Thursday, September 5, 2013

Ironing: Present but not Perfect

The season of ironing has returned. The school year has begun, the temperatures have dropped slightly and it is time for me to catch up with the ironing pile of my husband's shirts that has waited through the summer, growing slowly. He has always worn cotton shirts, and somehow over the past 25-30 years, I've taken on the task of keeping them somewhat free of wrinkles.

It was with some surprise that having started ironing the back of the fifth shirt, I could not remember if I had completely ironed the back of the previous shirt. Stunned for a moment, I stood, wracking my brain and then I actually went over and looked at it.  I had indeed ironed it. Where the heck was I when that happened that I couldn't remember doing it? Was I on automatic pilot?

No, not on automatic, but more present in the moment than in recording the results and committing my actions to memory. As I am ironing, I am acutely aware of the texture of the fabric under my hand and the weight of the iron, feeling the heat of the steam rising, the breeze from the window. My eyes, hands and mind are synchronized with my breath and my attention is fully on what I am doing. Or so I thought. In fact, my heart is also holding the person for whom I am smoothing out the wrinkles, in some ways encircling the shoulders upon which this placate will rest, envisioning the arms and hands that will emerge from this sleeve, once it is rolled up, as it always is when my husband is in action.

So how can it be that I am so present, yet I've finished one shirt and begun another without memory and certainty?  Perhaps it is not the goal of my action to remember ironing the back of each shirt. The goal of my action is to act in the moment, transmitting my love for my husband, and this is what engages me. My physical attention is fully in the present moment, observing the weave of the fabric beneath my hand and the implications of the back pleat for my task. Will the shirt be perfectly ironed because of my full attention? Perhaps not, especially since there is quite a pile and I have evolved a speedy treatment! If I wanted perfectly ironed shirts, I would ask my husband to do it as he is the one who attachs to the specificity of physical results. This is part of what makes his woodwork and sculpture so beautifully crafted. Yet even without attachment to perfection, the task is accomplished, and my goal satisfied.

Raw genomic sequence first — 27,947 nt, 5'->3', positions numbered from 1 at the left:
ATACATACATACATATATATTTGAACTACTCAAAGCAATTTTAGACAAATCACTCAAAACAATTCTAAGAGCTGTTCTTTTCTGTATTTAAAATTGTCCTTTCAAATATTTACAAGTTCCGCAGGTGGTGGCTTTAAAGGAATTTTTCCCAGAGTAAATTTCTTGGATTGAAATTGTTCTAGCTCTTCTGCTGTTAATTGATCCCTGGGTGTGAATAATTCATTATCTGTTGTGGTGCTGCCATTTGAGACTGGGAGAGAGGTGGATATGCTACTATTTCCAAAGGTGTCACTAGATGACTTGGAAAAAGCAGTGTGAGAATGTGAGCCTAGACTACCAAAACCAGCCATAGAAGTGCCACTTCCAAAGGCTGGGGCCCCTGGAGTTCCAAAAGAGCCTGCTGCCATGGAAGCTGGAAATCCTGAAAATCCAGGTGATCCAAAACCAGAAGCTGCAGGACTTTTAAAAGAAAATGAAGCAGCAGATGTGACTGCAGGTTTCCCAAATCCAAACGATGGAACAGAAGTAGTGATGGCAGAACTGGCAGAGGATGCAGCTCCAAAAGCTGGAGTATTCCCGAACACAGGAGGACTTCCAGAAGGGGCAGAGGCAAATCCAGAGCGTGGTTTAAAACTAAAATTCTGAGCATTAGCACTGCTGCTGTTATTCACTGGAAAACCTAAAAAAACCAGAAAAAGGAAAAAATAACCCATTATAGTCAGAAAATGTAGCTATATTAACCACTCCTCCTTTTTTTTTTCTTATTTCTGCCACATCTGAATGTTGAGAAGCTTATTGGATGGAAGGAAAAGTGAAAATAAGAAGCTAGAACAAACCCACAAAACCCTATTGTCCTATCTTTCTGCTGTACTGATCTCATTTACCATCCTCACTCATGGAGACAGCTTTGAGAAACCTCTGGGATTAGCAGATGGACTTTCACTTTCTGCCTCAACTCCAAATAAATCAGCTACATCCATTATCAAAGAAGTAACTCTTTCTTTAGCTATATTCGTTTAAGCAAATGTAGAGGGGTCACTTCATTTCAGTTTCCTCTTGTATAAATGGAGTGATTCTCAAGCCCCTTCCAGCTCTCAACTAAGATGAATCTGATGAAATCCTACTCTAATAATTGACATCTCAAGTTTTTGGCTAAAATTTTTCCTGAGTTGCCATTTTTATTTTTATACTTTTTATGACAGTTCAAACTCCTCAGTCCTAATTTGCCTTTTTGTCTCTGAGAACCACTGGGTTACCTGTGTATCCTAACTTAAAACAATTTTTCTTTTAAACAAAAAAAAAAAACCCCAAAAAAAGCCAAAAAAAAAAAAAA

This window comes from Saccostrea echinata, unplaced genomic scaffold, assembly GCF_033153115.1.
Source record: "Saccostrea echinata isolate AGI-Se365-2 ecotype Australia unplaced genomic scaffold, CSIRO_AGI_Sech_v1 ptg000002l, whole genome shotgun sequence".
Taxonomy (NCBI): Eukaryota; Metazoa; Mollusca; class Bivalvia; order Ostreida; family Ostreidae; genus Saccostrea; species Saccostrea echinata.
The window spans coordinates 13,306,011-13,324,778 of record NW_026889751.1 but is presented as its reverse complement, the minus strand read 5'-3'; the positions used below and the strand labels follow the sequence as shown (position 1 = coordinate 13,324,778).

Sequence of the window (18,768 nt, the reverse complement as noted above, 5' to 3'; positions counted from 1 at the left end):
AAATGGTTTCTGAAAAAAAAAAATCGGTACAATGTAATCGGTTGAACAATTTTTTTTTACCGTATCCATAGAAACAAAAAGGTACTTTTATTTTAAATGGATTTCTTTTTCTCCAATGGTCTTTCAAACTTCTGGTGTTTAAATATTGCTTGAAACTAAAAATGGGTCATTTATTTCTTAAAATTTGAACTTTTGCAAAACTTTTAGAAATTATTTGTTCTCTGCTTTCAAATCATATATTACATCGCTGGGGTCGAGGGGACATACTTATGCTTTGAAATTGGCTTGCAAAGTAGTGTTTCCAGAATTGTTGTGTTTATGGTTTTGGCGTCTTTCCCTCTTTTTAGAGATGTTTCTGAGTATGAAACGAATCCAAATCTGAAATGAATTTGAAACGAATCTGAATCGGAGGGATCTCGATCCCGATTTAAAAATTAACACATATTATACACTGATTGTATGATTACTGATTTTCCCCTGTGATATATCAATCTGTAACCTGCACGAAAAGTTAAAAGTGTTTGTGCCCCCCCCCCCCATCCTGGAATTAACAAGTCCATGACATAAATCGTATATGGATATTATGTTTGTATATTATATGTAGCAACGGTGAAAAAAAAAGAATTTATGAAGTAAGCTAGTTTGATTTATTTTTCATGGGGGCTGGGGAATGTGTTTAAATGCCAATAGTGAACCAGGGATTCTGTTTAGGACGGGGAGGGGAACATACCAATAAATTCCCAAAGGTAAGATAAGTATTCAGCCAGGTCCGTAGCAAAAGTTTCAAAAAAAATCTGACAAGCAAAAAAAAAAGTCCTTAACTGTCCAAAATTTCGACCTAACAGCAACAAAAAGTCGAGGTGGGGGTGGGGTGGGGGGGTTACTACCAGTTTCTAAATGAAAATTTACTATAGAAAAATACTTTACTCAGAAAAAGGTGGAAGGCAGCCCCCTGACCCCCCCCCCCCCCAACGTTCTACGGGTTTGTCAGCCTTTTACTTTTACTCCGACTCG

In the moment of ironing, I am accomplishing a repetitive quotidien task, acting out of love, savoring textures and sensations of being and doing, and relaxing my grip on perfection and judgment.  For me this is yoga off the mat, and I am grateful that my attention was called into question by my thinking mind so that I could see my action for what it truly is. How many times in a seated meditation does the mind ask, "what are you doing? where are you?" and answers itself, "I've taken my seat and I am meditating."  This is harder to count than even counting the breath itself!

Monday, September 2, 2013

Finding Child's Pose Any Time